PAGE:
Reflections on Design and Worldmaking

Legitimacy in Design


In the last year or so, I’ve witnessed some needs in the business of design that shape our relationships with clients and project teams.

Visualize the outcomes

Don’t just tell clients how you’ll solve the problem, show them what it could look like. Models cover a lot of ground, producing abstract representations of process and visual explanations of solutions. Examples of past projects boost confidence.

Legitimize design thinking

Make creative thinking and behavior stick in the organization. “Legitimacy” is an important theory to consider in this day and age of design thinking because its use as a toolbox to inspire fresh thinking may soon be nearing the end. Sociologist Mark Suchman breaks legitmacy down to three constituent parts:

  1. Pragmatic: the extent to which a particular practice leads to results that are in line with the self interest of the audience and the organization
  2. Moral: positive, normative evaluation of structures, results and actions in relation to the value system of an org; can be created by pointing out the relation to already established practices and/ or pointing to a tradition of trying new practices
  3. Cognitive: rests on the plausibility of explanations addressing how a practice fits within the audiences experienced reality and larger belief systems; established by explanations that render the new practice as an incontestable way of addressing challenges faced by the organization

In a recent DMI paper (Making It Happen: Legitimizing Design Thinking in Large Organizations), Rauth, Carlgren, and Elmquist explored Suchman’s theory of legitimacy as a means to frame and evaluate the efficacy of design thinking in an organization.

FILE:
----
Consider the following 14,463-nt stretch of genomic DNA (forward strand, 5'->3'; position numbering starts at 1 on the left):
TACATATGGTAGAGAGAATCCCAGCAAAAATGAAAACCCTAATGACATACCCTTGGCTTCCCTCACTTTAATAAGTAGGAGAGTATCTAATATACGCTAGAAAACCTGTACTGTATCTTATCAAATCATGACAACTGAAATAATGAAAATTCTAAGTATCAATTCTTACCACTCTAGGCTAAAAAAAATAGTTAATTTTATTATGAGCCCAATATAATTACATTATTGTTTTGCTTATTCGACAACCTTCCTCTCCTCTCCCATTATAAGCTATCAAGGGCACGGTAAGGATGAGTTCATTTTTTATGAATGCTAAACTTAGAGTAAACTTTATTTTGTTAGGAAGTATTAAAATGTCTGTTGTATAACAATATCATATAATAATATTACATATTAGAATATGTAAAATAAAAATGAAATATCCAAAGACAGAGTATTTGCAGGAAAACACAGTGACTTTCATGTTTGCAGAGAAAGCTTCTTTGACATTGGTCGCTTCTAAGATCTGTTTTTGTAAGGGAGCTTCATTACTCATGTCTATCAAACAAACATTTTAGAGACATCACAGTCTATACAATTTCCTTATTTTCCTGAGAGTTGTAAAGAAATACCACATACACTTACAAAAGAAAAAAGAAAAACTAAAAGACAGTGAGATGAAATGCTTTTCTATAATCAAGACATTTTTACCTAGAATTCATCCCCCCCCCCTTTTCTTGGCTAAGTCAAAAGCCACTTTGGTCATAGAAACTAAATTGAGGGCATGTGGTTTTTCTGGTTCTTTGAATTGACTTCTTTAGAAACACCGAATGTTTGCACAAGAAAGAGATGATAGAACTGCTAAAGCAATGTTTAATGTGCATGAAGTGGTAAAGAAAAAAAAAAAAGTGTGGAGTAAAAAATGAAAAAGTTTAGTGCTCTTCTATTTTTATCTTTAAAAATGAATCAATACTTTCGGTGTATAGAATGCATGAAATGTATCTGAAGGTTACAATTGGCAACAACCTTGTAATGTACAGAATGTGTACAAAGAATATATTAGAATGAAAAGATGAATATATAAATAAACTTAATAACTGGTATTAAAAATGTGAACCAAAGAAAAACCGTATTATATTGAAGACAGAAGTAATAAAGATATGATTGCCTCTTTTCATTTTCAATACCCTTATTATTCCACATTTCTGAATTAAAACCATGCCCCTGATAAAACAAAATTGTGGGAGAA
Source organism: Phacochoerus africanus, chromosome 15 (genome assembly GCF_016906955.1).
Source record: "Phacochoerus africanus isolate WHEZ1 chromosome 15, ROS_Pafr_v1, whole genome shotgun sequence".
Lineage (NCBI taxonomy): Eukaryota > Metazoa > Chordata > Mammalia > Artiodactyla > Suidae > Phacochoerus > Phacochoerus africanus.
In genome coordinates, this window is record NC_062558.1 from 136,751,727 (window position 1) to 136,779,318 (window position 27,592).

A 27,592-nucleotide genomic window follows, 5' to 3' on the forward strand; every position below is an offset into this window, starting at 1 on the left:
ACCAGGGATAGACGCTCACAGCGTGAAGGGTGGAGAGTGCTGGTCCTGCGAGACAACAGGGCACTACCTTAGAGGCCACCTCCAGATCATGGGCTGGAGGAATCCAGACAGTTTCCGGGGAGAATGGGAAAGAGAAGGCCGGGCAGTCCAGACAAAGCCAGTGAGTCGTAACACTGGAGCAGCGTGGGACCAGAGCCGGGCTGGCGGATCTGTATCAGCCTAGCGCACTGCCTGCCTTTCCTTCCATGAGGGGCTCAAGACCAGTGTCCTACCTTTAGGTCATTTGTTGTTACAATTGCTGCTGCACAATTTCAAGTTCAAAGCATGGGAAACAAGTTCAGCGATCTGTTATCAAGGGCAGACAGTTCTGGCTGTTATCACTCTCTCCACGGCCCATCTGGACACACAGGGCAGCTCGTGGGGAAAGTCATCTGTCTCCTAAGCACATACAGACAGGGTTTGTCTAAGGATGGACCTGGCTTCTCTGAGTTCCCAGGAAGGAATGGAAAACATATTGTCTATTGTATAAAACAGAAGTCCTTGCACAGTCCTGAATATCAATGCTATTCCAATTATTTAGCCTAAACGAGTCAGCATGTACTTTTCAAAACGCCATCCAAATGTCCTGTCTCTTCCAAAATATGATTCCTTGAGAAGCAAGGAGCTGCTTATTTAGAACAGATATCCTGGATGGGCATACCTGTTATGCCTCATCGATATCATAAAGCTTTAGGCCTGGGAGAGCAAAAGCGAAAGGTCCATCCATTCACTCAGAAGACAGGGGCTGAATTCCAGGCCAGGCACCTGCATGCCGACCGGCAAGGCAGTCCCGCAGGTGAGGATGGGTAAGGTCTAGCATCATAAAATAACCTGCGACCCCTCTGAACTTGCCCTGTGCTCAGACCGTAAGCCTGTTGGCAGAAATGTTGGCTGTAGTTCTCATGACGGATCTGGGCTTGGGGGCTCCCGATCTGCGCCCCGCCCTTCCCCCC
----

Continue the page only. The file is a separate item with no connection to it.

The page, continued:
Help us work through the uncomfortable ambiguity

Vagueness and uncertainty often characterize the process of creating something new. Designers learn to accept these feelings. Many of our methodologies arise from the tension between an idea and a practical constraint such as a deadline or a key performance metric. Although we impose designed structure in pretty heavy doses throughout a program, this equivocal feeling doesn’t dramatically subside.

Help us convince others

Ideas and concepts put forth in the organization can hit a roadblock if a.) they are not properly framed, and b.) they don’t align with how certain managers or the company as a whole, incentivizes creative thinking. Deeper and wider exploration with direct/indirect stakeholders throughout the lifecycle of the project can help build the understanding, empathy, confidence, and support your idea will need to make an impact and see the light of day. 

Be flexible

From us, clients want an authentic approach, a confident plan with a certain amount of rigor, and pliancy, or the ability to adjust their teams and schedule if needed. The last need could be fulfilled through new and interesting engagement models.   


In the photograph below, aspects of the designer’s terrain including rough, externalized notes/ideas, dialogue, sketches, and lingering change in the air.

Eighteen Sensemaking Techniques

The Emergent Nature of Empathy